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Kasespaetzle

March 11, 2012

Spaetzle is a German noodle, and it’s one of my favorites. This recipe comes from way back in my mom’s family. I’ve adapted it a bit to add in some herbs, and I used a spaetzle maker to create the actual noodle shapes. Below you will find the no-gadgetry version!

You will need:

  • 3 c flour
  • 1 t salt
  • 1 T oregano
  • 1 T basil
  • 2 t garlic powder
  • 3 eggs, beaten
  • 4 T butter, melted
  • 1/2 c cold water mixed with 1/4 c milk
  • 1-2 T butter, cut into small cubes
  • 2 c shredded cheese
  • Salt and pepper, to taste

Then you will…

  1. Sift flour and salt together. Stir in the herbs.  Beat in eggs.  Add melted butter.
  2. Add enough of the water/milk mixture to make a heavy dough.
  3. Let ‘rest’ for ½ hour with plate over the top of the bowl at room temperature.
  4. Bring a large pot of salted water to a boil. Preheat oven to 300 degrees. Lightly spray a 9×13 baking dish with nonstick cooking spray.
  5. Put the dough on a wet breadboard (use cold water).  Wet a sharp knife with boiling water while cutting the dough.
  6. Cut into small pieces of dough and drop into the boiling water.
  7. Boil 6 to 8 minutes.  Remove with a slotted spoon.
  8. As each batch is completed, put it into the prepared pan. Season each layer with salt and pepper. Dot with some of the butter cubes and sprinkle with cheese. Keep warm in the oven.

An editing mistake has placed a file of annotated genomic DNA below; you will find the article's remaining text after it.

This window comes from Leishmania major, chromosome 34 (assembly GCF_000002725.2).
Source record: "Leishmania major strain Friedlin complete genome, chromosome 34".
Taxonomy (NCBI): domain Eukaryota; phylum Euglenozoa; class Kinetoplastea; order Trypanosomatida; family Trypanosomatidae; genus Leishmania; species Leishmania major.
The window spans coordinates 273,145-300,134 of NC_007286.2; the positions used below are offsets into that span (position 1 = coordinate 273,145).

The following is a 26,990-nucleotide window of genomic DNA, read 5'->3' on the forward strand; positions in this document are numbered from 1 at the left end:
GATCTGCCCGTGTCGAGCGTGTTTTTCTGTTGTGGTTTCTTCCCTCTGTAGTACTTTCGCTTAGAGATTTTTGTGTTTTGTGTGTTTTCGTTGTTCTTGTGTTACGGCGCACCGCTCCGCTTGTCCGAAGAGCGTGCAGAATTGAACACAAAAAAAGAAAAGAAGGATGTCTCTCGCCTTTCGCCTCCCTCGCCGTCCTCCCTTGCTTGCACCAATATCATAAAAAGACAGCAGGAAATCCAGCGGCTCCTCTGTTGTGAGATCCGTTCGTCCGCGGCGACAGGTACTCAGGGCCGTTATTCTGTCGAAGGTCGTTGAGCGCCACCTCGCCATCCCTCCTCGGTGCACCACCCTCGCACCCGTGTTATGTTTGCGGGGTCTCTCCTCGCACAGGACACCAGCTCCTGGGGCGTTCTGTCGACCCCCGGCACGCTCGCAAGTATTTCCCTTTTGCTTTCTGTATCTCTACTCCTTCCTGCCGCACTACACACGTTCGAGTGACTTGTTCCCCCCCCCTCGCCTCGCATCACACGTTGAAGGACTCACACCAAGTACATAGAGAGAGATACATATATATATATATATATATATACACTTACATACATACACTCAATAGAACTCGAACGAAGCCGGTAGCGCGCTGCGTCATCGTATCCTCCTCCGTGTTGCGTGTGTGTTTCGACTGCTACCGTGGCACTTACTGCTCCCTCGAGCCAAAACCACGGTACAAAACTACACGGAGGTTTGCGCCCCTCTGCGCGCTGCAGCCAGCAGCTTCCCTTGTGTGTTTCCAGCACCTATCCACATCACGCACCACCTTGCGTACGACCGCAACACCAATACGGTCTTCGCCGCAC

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2 comments

  1. Mmmm. Spaetzle. Interesting, my family’s Hungarian version doesn’t call for resting the dough, and it’s probably also a little more runny than this version. It ends up light and fluffy. With this one, it sounds like the dough has a little more substance, so this trick for cutting it probably works well: wet your hands and on a large cutting board or clean counter, quickly roll out several long snakes of the dough. Cut with a sharp knife (love the hot water dipping tip!) into .5-1 inch pieces.

    I also love spaetzle as just a pasta-alternative – it goes particularly well with chicken paprikash or any kind of stew/goulash. Just put a pickle on the side and you’re good to go (that’s about the extent of the nod toward vegetables in Hungarian cuisine).


  2. Excellent! Thanks for sharing! Little bits of pan-fried ham are another addition my German grandmother would make!



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